01 August 2022, Africa: A new publication led by CABI has highlighted institutional and policy bottlenecks to using Integrated Pest Management (IPM) to fight a range of potentially devastating crop pests in Africa.
In the paper – published in the journal Current Opinion in Insect Science – the authors say that IPM is essential to achieve sustainability of food systems. But even though there are good examples of IPM delivering both economic and environmental benefits, its uptake is described as “patchy.”
Lead author Dr Roger Day (CABI’s Global Advisor, Plant Health), and a team of researchers from Michigan State University, the University of South Africa, the University of Nairobi and the African Union Commission, identify several areas where policy hinders IPM.
Regional and national agricultural policy often prioritises production and productivity above environmental sustainability. In this policy context, it’s not surprising that synthetic pesticides have become the default pest-control method for many farmers, even though their drawbacks are well-known.
Agricultural research is generally underfunded in Africa, but evidence shows agroecological research, including IPM, is particularly lacking support. Although demand-led research is increasing, it is still common for research to be undertaken on single solutions to single pests in single crops, rather than looking at agriculture from the farmer’s point of view. Weak policy on intellectual policy can also discourage innovation.
Many factors affect farmers’ uptake of IPM. Farmer training and access to advice is usually necessary, so extension policy affects adoption. IPM is said to be “knowledge intensive”, so face-to-face extension methods are most effective, but they are expensive and extension systems may be poorly funded.
The use of Information and Communication Technologies (ICTs) can be beneficial but care needs to be taken to avoid gender bias in the differential access to such technology.
Policies around credit, insurance and subsidy also affect farmers’ choice of pest control method, and the authors note that when Fall Armyworm arrived in Africa, many governments provided free pesticides, so encouraging chemical control.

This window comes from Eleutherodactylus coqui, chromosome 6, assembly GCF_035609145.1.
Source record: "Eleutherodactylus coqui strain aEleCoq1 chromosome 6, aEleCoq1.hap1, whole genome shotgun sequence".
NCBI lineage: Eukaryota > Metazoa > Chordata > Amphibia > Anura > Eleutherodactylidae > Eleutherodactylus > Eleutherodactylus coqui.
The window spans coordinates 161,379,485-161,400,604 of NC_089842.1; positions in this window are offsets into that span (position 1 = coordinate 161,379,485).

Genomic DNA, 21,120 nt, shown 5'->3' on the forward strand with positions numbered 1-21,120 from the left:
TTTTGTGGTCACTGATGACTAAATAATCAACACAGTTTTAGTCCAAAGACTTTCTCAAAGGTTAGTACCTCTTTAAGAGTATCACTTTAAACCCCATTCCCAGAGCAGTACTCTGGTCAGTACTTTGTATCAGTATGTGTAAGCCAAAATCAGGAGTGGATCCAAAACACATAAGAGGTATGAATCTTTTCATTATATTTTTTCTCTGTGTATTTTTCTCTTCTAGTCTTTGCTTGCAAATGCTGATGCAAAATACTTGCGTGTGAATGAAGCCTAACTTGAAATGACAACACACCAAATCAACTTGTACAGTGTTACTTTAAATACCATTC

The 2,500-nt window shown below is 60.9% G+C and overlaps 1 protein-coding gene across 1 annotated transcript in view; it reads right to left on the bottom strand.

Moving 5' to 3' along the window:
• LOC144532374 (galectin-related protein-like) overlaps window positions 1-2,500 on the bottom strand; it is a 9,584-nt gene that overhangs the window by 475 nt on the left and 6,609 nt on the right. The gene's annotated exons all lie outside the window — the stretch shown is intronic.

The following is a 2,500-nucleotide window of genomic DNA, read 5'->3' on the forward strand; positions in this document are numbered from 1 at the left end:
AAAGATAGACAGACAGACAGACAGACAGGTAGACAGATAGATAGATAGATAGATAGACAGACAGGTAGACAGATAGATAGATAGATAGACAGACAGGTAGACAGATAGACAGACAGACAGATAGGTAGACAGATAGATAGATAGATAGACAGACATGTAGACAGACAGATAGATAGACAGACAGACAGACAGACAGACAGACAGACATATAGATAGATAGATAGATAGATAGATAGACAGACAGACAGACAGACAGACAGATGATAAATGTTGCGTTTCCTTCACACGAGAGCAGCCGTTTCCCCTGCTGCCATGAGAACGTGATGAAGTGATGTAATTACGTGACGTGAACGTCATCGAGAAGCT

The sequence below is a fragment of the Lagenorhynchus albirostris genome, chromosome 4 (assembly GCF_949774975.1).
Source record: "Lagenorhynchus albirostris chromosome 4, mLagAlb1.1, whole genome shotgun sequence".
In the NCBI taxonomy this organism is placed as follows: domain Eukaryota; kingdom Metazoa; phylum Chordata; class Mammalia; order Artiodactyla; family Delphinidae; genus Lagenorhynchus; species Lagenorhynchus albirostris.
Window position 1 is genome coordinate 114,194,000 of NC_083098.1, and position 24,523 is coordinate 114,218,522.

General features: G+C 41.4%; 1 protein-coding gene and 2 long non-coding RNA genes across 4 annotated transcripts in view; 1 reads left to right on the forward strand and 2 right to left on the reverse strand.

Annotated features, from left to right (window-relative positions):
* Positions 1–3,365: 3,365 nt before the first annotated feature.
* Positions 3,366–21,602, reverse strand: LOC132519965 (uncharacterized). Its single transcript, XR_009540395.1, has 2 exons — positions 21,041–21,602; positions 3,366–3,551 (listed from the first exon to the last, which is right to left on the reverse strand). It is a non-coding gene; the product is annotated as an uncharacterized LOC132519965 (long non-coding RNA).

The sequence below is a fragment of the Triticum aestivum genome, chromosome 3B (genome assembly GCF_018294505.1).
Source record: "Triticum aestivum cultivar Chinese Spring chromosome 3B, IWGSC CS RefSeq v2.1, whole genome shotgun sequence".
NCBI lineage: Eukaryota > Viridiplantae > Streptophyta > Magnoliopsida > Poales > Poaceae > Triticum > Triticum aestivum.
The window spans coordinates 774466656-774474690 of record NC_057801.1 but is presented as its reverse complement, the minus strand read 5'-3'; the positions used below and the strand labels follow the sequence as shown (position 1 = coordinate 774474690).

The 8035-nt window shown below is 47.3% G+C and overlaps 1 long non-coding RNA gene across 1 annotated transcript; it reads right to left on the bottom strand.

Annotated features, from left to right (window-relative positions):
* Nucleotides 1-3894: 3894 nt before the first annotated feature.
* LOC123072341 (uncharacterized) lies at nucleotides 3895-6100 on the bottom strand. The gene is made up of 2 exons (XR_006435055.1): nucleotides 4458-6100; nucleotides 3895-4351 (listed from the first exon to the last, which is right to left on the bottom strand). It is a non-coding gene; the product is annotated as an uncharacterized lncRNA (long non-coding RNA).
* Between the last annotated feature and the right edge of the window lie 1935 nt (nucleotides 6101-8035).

Food-safety regulations and market standards can incentivise the use of IPM, particularly when there is effective compliance monitoring and capacity to meet the standards, such as in Kenya’s high-value export horticulture.
An important, and sometimes overlooked, policy area affecting IPM is input regulation. Regulatory systems for chemical pesticides, seeds, biopesticides and biological controls can encourage or constrain the adoption of IPM by affecting input availability and cost.
If lower risk pest control products are as expensive to register as toxic pesticides, there is little incentive to the private sector to register them, especially as they may be more pest-specific and so have smaller market size than broad-spectrum chemicals. Weak regulatory enforcement also depresses the price of traditional pesticides, making it harder for innovative lower risk products to compete.
Finally, the way in which policy is developed can be improved by providing greater opportunity for participation in policy processes by stakeholders, particularly farmers. Research to support agricultural policy in IPM and related areas is often lacking – such as the external costs of chemical pesticides, and even the level of loss that pests cause (see www.croploss.org).
The authors conclude that: “Ultimately, the best chance for securing an enabling policy environment is for IPM to be seen not as a fire-brigade response to a problem, but as a key element of the food-system transformation that is increasingly being called for.”